Nursing Homes and Patient Advocates

One of the areas I find the most resistance to a patient advocate is skilled nursing facilities and nursing homes.  I have become accustomed to the initial chill and suspicion of the staff.  My early on nursing home visits or phone calls had me befuddled.   It was very difficult to get information or access to the chart even with a HIPAA form.

It doesn’t change from one facility to another.  Each new facility I visit, it is the initial same response.  I have learned to be patient, friendly and cognizant of the institutional protocol and pecking orders.  Staff gets used to seeing me and slowly the chill thaws.  It doesn’t necessarily mean I am going to get any quicker results when I make a request.

I do everything I can to engage the staff and communicate the family’s wishes.  I do my best to get the necessary care changes acted upon.  I am not always successful.  When I don’t get results, I talk to administrators who seem always to want to support my requests.  I’d like to say after these meetings my requests are put into action.  Not always the case.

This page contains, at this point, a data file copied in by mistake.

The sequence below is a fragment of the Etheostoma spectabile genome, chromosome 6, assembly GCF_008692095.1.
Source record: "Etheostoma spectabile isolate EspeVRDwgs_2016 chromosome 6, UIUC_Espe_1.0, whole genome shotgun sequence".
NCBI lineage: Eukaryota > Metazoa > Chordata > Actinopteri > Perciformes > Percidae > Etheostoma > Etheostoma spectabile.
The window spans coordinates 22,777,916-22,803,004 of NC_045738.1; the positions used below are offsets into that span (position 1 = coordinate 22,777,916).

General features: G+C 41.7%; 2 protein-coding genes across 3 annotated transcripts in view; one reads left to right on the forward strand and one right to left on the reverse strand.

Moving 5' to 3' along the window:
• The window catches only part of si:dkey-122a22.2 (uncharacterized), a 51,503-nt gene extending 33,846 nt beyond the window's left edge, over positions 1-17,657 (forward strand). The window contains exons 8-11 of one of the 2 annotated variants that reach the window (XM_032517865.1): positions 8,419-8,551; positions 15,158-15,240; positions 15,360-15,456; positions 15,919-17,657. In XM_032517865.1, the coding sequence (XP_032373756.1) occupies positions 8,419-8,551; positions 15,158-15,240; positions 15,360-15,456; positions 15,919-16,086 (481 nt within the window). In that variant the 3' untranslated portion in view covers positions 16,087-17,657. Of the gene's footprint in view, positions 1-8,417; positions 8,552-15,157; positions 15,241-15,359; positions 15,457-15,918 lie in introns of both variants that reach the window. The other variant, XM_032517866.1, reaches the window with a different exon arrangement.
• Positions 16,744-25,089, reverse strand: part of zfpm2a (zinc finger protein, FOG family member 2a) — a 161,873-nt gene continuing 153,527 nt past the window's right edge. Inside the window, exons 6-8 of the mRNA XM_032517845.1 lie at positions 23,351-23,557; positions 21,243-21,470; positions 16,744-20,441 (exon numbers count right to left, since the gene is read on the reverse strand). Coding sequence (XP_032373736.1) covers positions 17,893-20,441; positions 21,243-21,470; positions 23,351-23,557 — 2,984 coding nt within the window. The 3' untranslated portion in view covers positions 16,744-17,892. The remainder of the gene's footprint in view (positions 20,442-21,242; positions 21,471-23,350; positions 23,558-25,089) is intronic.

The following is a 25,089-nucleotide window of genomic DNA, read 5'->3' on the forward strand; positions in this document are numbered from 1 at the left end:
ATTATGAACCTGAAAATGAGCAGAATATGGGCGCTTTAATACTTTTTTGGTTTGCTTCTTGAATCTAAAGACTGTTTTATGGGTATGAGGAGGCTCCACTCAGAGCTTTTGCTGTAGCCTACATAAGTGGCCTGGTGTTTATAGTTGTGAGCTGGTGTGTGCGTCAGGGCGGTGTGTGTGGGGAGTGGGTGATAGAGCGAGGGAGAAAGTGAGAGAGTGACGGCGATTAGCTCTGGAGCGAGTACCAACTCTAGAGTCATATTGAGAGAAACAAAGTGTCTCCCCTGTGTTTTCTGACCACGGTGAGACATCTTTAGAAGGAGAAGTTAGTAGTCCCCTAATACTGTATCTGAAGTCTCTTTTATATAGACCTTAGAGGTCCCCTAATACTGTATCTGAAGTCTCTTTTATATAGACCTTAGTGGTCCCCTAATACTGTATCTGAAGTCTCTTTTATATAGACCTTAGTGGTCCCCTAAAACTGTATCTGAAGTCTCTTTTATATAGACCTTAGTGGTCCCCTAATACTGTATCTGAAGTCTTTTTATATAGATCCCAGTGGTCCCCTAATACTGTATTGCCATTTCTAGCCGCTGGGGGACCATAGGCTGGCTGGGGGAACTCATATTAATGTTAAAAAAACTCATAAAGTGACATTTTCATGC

Nursing home doctors are often the most resistant.  I had one doctor tell me he didn’t believe in patient advocates.  I asked him why.  He said that was his job to advocate for the patient.  He went on to say, the staff calls him with any changes and he then takes care of any issues.  I’d like to think, in general he was right, but my experience visiting many institutions, tells me otherwise.

It is predictable that at some point, the family will be approached by an administrator and told how they always have their loved one’s best interest in mind.  They go on to say how they are constantly reassessing care plans and providing the best possible quality care.

Then comes the classic line   (and I have heard it multiple times repeated to me)                    Why do you need an advocate when we are doing everything for your loved one?

I used to get irritated when my clients would tell me about the conversation.  Now, I chuckle and realize I am doing my job.

So much of the problem is communication.  It seems to be inherent in all institutions that information is not communicated in a timely fashion, if at all.  Most of my clients engaged my services because of repeated interaction and communication failures with staff and administrators.  The families become frustrated and angry at the lack of timely response to any requested changes.

Here is my sage advise to families with loved one’s in nursing homes: be vigilant with requests and don’t back down.  When all seems lost, call the local ombudsman or the state Department of Elder Services.  And if need be, hire a patient advocate.  It will help to relieve the stress and pressure.